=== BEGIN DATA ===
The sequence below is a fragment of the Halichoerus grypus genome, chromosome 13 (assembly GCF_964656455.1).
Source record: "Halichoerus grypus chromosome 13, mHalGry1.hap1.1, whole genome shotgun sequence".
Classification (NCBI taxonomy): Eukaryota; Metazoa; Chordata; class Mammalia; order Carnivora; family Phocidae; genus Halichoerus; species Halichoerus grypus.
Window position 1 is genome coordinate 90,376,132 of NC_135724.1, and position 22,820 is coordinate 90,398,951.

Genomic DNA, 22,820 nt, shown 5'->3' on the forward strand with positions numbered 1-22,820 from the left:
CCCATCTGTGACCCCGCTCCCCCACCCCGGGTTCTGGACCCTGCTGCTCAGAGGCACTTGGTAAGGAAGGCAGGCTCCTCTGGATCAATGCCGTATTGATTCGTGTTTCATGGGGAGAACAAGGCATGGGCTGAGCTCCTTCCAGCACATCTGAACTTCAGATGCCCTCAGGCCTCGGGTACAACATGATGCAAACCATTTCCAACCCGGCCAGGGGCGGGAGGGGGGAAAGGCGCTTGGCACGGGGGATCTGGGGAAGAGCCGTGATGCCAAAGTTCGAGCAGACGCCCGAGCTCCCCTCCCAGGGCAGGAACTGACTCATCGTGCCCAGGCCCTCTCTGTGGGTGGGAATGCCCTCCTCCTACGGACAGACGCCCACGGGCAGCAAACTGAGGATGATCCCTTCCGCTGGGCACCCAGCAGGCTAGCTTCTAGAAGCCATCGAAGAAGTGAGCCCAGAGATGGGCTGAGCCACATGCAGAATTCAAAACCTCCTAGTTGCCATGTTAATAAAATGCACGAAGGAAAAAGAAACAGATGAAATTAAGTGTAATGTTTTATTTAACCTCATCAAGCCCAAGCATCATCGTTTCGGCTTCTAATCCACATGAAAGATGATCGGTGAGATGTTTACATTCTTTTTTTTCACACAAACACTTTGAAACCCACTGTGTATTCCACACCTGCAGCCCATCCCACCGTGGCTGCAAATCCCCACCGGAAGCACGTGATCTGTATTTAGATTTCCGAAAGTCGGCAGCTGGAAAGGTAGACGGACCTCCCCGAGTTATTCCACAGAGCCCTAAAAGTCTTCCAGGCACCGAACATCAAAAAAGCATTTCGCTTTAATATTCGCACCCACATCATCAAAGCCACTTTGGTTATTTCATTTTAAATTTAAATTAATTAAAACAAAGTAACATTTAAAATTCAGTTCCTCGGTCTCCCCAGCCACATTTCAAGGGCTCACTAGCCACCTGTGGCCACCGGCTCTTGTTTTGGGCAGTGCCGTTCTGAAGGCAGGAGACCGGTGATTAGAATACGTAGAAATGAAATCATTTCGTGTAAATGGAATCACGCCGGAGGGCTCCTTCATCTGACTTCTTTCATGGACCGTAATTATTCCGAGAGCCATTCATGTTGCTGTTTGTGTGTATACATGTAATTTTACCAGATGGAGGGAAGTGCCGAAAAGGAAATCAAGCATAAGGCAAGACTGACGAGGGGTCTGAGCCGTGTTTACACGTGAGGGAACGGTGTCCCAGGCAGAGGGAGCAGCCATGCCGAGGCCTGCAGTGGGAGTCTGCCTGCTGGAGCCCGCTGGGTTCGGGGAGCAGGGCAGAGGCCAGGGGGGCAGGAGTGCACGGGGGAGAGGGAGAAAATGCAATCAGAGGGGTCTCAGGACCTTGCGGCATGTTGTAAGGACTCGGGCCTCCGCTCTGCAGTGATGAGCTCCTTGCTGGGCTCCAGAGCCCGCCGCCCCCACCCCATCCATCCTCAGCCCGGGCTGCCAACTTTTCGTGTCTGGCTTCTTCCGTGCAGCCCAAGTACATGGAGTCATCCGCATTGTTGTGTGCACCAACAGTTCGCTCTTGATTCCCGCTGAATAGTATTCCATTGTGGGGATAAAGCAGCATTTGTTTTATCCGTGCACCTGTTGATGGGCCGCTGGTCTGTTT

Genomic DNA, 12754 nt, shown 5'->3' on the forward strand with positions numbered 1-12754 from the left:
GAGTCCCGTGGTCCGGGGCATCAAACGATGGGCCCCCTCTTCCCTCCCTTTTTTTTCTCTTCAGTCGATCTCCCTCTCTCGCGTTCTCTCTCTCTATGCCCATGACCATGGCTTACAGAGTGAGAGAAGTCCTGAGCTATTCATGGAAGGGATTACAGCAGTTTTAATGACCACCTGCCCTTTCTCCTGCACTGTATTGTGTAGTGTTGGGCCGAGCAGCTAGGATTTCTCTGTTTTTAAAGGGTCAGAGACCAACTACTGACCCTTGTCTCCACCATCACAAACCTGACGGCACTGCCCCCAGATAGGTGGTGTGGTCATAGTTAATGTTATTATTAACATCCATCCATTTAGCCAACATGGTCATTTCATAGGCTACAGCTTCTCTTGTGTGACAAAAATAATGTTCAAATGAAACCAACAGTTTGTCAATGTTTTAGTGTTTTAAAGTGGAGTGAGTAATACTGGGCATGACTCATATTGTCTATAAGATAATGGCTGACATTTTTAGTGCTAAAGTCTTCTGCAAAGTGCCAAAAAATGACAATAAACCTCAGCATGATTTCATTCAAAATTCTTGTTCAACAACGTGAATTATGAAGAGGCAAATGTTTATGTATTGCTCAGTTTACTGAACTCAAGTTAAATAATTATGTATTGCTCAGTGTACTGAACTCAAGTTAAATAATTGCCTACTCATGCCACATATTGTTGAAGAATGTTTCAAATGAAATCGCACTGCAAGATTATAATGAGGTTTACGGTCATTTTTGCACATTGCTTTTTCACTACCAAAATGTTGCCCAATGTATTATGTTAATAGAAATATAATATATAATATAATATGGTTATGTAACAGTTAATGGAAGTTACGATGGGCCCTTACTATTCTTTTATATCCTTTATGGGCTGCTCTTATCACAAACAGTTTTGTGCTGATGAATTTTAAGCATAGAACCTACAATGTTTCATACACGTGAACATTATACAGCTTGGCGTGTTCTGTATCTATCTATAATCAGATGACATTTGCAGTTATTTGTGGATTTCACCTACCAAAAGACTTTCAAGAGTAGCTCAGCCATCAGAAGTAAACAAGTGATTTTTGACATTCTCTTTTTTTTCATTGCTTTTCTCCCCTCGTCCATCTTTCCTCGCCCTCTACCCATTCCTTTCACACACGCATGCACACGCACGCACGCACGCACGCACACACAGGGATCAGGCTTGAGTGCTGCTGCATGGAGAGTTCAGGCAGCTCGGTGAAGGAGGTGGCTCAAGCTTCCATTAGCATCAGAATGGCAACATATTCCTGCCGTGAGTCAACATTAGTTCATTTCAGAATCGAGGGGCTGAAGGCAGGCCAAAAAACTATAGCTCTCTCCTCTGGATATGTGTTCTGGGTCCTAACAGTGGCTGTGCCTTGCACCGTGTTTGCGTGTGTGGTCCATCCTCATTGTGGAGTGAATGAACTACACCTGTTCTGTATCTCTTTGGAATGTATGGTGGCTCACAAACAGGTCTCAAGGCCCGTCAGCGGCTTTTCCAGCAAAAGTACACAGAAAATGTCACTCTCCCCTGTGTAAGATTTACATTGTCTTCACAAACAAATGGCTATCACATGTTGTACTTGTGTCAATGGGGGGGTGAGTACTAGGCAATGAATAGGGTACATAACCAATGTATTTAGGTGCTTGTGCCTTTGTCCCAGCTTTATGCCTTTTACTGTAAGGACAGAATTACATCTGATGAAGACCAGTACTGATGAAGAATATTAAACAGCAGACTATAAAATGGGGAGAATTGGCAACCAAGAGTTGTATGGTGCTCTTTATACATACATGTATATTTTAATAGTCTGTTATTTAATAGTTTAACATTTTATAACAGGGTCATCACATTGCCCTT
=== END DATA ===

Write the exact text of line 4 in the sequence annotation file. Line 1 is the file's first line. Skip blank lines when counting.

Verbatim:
Window position 1 is genome coordinate 90,376,132 of NC_135724.1, and position 22,820 is coordinate 90,398,951.